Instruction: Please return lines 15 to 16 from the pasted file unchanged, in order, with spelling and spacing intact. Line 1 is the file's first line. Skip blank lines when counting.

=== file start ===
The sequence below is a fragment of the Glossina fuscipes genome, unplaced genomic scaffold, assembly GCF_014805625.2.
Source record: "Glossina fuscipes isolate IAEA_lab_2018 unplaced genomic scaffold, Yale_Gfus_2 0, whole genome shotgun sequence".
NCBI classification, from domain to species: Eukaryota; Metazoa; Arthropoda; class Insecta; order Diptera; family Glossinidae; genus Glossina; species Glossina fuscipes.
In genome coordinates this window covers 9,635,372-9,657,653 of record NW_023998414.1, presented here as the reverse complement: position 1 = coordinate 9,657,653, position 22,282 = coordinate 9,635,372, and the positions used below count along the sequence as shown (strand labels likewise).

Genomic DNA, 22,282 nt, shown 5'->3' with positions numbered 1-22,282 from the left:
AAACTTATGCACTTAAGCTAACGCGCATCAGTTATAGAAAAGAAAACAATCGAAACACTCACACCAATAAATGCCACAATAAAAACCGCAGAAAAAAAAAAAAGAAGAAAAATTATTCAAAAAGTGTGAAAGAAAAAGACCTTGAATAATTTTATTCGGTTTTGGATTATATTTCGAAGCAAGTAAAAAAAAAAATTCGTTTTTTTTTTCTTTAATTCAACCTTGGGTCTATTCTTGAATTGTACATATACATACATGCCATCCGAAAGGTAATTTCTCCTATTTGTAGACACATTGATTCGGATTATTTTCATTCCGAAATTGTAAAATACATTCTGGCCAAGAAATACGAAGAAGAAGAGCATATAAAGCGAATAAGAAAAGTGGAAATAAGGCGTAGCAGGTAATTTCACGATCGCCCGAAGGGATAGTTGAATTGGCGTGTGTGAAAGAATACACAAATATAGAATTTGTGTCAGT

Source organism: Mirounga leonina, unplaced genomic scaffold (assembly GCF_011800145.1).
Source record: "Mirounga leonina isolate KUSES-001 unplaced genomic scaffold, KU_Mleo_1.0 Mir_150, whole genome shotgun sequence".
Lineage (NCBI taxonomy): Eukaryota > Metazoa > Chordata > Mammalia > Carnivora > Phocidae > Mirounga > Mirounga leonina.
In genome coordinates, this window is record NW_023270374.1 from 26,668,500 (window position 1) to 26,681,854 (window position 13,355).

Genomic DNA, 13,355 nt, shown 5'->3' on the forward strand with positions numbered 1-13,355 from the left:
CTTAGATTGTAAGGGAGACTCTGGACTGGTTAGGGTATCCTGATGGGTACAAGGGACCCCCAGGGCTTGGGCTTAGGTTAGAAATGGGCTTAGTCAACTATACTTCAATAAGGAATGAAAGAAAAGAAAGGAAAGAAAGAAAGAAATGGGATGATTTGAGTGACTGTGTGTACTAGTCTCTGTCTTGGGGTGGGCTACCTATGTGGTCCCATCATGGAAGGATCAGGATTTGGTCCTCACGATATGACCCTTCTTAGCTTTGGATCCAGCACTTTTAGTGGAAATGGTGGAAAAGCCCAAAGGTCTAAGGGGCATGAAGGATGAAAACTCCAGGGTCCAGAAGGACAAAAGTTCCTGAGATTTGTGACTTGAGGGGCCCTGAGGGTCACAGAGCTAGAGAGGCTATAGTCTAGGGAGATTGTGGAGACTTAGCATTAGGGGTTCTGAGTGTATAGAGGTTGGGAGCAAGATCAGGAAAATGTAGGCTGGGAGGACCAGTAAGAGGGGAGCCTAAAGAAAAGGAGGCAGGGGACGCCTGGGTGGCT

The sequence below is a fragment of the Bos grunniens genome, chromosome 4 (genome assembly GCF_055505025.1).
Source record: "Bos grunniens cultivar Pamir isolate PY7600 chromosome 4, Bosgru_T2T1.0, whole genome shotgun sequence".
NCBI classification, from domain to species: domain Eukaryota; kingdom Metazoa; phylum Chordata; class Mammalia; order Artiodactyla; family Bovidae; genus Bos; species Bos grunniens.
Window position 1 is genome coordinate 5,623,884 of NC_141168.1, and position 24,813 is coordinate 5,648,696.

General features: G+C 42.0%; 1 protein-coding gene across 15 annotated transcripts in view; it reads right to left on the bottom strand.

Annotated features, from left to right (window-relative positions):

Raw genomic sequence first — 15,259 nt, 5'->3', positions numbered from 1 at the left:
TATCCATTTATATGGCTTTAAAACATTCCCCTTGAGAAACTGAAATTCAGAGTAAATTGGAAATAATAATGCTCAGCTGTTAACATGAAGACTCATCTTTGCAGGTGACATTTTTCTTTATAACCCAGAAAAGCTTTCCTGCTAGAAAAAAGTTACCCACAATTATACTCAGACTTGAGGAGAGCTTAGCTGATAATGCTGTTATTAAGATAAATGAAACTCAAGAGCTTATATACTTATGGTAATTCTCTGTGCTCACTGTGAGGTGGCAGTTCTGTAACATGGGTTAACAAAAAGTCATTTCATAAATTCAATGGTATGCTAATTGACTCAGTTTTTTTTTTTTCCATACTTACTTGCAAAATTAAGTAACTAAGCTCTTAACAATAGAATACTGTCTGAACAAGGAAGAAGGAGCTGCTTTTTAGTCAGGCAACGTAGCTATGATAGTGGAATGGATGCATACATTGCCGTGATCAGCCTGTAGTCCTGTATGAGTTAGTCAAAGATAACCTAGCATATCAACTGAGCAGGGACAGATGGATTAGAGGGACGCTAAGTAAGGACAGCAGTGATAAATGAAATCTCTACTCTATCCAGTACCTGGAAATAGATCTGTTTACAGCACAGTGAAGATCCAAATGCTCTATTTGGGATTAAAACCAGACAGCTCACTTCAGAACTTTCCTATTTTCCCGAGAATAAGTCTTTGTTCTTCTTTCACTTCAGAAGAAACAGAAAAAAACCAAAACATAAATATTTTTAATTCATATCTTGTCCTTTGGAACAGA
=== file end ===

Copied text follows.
NCBI classification, from domain to species: domain Eukaryota; kingdom Metazoa; phylum Chordata; class Mammalia; order Artiodactyla; family Bovidae; genus Bos; species Bos grunniens.
Window position 1 is genome coordinate 5,623,884 of NC_141168.1, and position 24,813 is coordinate 5,648,696.